IOWA CITY, Iowa (AP) – Michigan knows it’ll ultimately be judged by how it fares in November.
The Wolverines (7-2, 3-2 Big Ten) failed their first test of the final month, losing at Iowa 24-16 on Saturday to fall into a three-way divisional tie with the Hawkeyes and Nebraska. The loss dropped Michigan from No. 13 to 22nd in the new AP Top 25 on Sunday.
Michigan fell behind 17-6 by halftime thanks in part to a pair of Denard Robinson turnovers, a hole he nearly dug the Wolverines out of before failing to punch it in from the 3-yard line on four tries in the final 16 seconds.
Michigan is now a game behind Michigan State in the Legends Division, and the Spartans (7-2, 4-1) have the upper hand thanks to their 28-14 win over the Wolverines on Oct. 15.
“Turnovers always hurt. That’s one thing that we’ve done, I’d say, a good job of … taking care of it and the ball security,” Michigan coach Brady Hoke said. “The thing that we missed (Saturday) was that we didn’t get any back.”
For Michigan to turn a nice first season under Hoke into one to remember, its best players need to take care of the ball and make big plays when the time calls for them.
Robinson couldn’t do either against an Iowa defense that isn’t as strong as it’s been in years past.
Robinson got himself in trouble trying to make a play with Iowa linebacker Tyler Neilsen draped around his ankles in the second quarter. Robinson nearly slipped out of a sack, but he used the ball to steady himself and fumbled it away, leading to a 42-yard field goal with 2:11 left in the second quarter.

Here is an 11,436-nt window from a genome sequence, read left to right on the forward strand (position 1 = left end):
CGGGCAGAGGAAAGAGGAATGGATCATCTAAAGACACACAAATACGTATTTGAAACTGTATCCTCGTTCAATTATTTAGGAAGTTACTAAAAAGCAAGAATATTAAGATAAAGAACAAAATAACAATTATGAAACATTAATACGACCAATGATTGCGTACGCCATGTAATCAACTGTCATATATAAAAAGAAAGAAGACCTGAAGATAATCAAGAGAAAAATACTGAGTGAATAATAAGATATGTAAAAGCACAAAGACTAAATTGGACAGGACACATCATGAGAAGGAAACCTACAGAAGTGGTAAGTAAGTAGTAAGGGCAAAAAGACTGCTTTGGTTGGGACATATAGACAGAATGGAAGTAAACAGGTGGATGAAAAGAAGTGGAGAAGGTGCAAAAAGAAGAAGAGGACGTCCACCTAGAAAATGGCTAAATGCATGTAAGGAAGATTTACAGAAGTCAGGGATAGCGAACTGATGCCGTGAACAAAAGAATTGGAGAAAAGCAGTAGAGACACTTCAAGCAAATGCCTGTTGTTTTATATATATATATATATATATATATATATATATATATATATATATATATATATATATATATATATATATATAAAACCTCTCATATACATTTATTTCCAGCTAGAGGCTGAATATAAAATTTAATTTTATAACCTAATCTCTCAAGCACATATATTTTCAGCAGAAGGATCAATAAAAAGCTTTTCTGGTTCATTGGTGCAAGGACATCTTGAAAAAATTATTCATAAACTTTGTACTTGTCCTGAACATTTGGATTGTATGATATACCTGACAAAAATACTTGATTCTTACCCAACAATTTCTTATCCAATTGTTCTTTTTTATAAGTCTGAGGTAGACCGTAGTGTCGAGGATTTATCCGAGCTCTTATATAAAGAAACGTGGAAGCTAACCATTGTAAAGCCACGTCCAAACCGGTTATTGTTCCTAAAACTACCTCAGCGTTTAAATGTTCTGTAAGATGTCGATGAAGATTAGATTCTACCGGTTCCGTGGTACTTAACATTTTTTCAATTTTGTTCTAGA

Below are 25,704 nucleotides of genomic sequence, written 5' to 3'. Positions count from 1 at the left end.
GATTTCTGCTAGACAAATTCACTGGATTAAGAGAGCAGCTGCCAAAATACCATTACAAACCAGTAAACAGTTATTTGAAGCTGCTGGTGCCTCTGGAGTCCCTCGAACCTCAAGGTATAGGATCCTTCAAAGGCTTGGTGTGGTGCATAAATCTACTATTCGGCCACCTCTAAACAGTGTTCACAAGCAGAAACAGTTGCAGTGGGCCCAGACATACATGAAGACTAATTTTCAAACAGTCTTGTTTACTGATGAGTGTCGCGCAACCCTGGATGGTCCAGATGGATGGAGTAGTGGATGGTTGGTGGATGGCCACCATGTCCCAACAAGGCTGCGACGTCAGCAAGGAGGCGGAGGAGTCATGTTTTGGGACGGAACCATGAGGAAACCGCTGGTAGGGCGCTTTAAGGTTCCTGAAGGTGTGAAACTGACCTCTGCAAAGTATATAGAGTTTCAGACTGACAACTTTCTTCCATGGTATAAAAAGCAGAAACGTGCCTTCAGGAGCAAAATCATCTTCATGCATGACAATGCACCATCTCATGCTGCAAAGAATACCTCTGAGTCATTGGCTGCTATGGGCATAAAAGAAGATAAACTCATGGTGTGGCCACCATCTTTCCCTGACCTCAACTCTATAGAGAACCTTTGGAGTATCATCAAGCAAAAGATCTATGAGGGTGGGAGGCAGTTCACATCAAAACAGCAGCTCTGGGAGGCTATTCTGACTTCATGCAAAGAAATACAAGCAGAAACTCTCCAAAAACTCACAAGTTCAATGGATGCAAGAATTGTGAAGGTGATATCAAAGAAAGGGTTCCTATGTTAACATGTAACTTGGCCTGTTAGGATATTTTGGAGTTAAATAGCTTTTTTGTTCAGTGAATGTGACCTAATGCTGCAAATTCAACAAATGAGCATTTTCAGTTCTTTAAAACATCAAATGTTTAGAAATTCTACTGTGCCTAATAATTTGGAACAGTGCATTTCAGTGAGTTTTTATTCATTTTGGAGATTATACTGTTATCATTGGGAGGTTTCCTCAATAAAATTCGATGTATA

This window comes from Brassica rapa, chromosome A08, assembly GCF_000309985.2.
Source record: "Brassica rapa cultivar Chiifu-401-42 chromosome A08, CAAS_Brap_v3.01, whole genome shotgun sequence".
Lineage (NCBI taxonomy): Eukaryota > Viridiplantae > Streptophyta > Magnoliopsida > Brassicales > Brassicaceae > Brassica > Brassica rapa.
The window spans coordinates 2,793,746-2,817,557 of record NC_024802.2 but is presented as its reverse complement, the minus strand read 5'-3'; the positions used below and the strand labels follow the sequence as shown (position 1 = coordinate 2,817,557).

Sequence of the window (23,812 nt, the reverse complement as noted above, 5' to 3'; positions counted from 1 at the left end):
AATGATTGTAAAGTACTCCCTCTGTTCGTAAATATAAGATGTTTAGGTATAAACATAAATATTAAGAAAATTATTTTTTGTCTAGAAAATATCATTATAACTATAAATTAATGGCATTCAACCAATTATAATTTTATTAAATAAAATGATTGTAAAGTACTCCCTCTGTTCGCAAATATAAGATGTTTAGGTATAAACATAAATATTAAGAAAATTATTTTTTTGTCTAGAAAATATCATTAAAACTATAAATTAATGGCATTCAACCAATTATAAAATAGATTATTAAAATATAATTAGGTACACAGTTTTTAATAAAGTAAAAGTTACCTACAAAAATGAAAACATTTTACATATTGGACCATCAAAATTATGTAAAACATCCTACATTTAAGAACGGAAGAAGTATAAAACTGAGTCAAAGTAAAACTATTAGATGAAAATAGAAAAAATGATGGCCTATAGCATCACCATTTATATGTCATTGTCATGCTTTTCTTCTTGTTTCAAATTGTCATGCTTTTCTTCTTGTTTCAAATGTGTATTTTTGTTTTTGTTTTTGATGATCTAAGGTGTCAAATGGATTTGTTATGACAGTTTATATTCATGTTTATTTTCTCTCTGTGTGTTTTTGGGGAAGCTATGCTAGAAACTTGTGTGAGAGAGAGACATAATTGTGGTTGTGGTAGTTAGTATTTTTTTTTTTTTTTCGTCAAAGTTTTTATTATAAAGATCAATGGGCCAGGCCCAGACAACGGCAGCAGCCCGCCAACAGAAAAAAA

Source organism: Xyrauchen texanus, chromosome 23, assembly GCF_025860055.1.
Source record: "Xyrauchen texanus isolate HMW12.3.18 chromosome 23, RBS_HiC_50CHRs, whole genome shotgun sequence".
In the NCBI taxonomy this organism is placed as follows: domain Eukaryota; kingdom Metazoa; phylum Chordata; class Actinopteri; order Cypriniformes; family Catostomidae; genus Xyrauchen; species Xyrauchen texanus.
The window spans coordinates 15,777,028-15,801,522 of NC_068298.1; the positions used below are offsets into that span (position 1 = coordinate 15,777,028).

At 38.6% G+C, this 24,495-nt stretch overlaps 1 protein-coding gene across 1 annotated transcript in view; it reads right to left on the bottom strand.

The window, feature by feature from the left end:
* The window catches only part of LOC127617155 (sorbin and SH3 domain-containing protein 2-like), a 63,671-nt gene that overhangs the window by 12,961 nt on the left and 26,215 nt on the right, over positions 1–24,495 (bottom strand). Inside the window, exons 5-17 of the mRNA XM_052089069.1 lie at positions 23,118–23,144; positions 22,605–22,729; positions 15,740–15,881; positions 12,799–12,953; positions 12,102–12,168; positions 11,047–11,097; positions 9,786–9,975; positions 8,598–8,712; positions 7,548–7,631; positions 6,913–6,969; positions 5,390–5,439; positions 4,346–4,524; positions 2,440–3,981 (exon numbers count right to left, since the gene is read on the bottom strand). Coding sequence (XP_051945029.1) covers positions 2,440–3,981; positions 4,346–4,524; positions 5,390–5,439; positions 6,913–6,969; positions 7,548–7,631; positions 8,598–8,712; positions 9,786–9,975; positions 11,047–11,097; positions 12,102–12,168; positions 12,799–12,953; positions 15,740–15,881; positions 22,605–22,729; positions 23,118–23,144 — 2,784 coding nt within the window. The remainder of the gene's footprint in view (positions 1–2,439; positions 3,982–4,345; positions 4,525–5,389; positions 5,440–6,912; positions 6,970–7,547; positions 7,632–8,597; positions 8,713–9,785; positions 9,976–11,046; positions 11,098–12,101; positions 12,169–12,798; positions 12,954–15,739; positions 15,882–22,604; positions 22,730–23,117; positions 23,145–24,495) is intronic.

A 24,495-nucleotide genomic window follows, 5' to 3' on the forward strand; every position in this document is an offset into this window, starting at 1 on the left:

The Hawkeyes then gave Michigan great field position with a terrible kickoff, but Robinson threw an interception at the goal line that ended a miserable first half for the Wolverines.
“We were trying to make a play and we put the ball on the ground. That led to a field goal. The interception down there going in, it swings the game when you don’t have the ball and you don’t score,” Hoke said.
Michigan lost a third straight game to the Hawkeyes (6-3, 3-2) for the first time in a series that began 111 years ago.
Fair or not, Robinson’s had a hand in all those defeats.
Robinson came in for Tate Forcier in the fourth quarter in Iowa City in 2009, but his interception with 46 seconds left sealed a 30-28 win for the Hawkeyes. Last season, he racked up 105 yards rushing against Iowa but got knocked out of the game, which the Hawkeyes went on to win 38-28.
Robinson, who threw for 194 yards and two touchdowns on Saturday, might have turned his bad luck against the Hawkeyes around had Junior Hemingway’s apparent touchdown been ruled in bounds.
But it was a game decided by a few key plays, and the Wolverines simply didn’t make them.
“There are always six to eight plays in a game that are really going to define when you’re playing a good football team, when you’re playing a team on the road. You can think back and there are six or eight of those plays that really determines who executed and who didn’t,” Hoke said.
Though Michigan’s path to the inaugural Big Ten title game looks tougher than ever, it certainly isn’t out of the mix just yet.
It would certainly help if Iowa can beat Michigan State next week and finish its home schedule unbeaten. The Wolverines, who are just 1-2 on the road, need to take care of Illinois in Champaign next week with Nebraska and Ohio State visiting the Big House to end the regular season.
Michigan still has a chance to prove itself in November. But after losing at Iowa – which suddenly is right back into the thick of the Legends race itself – the Wolverines don’t have any margin for error left.
“You remember the taste. You forget about it after (Sunday) and improve, watch the game film, and it’s on to Illinois next week,” Michigan safety Jordan Kovacs said.
(Copyright 2011 by The Associated Press. All Rights Reserved.)